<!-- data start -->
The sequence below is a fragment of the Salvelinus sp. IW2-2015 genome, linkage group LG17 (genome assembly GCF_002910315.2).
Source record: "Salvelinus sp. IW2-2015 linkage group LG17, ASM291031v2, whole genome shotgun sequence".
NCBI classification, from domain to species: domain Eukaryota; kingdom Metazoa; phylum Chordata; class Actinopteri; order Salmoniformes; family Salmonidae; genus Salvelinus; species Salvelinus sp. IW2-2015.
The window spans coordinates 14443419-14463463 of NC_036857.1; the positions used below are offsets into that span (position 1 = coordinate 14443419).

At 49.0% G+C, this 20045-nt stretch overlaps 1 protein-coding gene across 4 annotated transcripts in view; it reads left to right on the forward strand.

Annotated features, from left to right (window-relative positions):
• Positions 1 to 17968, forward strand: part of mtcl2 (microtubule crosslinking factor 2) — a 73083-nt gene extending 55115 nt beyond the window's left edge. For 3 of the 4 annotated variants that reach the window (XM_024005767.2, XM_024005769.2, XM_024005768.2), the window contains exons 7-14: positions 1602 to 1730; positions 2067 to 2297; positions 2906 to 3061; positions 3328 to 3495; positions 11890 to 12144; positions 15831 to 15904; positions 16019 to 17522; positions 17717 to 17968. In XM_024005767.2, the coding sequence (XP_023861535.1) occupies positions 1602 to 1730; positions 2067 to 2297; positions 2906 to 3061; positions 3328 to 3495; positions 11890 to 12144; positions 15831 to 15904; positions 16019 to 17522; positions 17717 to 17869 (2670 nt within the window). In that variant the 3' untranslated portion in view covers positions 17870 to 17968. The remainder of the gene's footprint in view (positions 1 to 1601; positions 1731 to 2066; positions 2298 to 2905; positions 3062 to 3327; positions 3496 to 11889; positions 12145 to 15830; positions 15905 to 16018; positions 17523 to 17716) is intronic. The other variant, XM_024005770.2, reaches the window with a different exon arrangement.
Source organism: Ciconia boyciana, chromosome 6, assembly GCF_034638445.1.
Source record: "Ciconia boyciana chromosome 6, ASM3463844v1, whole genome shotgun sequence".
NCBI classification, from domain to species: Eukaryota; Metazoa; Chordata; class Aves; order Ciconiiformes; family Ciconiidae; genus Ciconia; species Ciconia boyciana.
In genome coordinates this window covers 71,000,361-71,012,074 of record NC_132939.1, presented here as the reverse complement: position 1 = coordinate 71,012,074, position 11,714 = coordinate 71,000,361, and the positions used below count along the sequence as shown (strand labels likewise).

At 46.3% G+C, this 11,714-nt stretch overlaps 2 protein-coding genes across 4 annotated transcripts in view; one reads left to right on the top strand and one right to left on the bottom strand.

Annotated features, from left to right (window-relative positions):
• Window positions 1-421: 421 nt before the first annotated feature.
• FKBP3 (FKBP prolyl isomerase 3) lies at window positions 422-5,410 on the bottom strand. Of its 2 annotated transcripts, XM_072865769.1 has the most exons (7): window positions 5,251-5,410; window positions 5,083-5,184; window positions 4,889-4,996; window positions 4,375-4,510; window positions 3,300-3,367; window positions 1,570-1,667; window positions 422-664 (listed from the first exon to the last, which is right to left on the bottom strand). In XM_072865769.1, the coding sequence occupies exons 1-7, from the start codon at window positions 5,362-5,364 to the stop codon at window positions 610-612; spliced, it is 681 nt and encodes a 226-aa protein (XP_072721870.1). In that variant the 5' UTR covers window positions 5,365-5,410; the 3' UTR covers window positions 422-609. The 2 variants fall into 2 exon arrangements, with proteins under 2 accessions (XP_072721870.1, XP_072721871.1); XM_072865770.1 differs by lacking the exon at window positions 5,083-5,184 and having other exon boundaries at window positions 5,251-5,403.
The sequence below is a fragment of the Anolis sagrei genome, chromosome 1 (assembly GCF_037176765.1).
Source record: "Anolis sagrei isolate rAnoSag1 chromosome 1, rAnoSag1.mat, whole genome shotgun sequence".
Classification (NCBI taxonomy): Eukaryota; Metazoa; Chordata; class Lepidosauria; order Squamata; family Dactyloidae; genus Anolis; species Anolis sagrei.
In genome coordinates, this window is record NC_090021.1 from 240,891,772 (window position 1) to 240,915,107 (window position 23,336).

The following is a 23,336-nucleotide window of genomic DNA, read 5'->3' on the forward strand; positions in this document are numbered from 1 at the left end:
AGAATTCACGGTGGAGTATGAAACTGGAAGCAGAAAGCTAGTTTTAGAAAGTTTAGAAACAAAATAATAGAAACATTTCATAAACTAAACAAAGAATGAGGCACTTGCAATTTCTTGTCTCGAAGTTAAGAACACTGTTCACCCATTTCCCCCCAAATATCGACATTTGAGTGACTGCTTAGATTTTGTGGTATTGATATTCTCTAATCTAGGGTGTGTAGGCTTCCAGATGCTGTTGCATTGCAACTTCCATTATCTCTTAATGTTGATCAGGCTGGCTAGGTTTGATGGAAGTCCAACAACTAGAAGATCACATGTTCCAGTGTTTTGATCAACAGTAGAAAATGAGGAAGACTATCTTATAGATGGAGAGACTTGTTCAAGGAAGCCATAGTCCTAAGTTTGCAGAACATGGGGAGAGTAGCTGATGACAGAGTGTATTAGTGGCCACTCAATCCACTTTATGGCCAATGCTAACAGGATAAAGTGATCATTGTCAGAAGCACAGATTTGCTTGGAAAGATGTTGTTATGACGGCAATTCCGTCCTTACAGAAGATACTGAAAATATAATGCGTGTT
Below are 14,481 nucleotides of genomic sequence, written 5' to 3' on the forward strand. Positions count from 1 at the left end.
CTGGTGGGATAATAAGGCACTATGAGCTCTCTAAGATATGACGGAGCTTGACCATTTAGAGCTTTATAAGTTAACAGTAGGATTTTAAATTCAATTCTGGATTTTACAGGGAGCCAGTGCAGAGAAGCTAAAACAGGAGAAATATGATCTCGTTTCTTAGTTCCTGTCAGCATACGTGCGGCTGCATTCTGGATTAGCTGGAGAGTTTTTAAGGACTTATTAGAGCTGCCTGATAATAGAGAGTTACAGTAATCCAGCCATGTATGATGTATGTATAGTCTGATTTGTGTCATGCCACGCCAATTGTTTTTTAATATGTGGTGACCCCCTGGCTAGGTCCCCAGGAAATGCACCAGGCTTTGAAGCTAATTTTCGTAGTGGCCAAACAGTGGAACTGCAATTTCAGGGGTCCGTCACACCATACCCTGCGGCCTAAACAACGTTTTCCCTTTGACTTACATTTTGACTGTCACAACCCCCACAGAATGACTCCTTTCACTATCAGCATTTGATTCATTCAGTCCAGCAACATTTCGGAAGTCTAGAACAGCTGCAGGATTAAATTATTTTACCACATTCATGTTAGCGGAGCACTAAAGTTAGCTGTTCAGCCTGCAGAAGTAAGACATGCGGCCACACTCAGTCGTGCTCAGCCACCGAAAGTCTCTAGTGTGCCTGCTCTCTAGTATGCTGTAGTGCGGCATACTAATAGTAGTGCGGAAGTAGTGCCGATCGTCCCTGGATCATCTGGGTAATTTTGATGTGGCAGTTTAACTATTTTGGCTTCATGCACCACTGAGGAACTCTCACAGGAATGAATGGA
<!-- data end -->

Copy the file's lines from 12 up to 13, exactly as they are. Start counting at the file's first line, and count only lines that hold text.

At 46.3% G+C, this 11,714-nt stretch overlaps 2 protein-coding genes across 4 annotated transcripts in view; one reads left to right on the top strand and one right to left on the bottom strand.

Annotated features, from left to right (window-relative positions):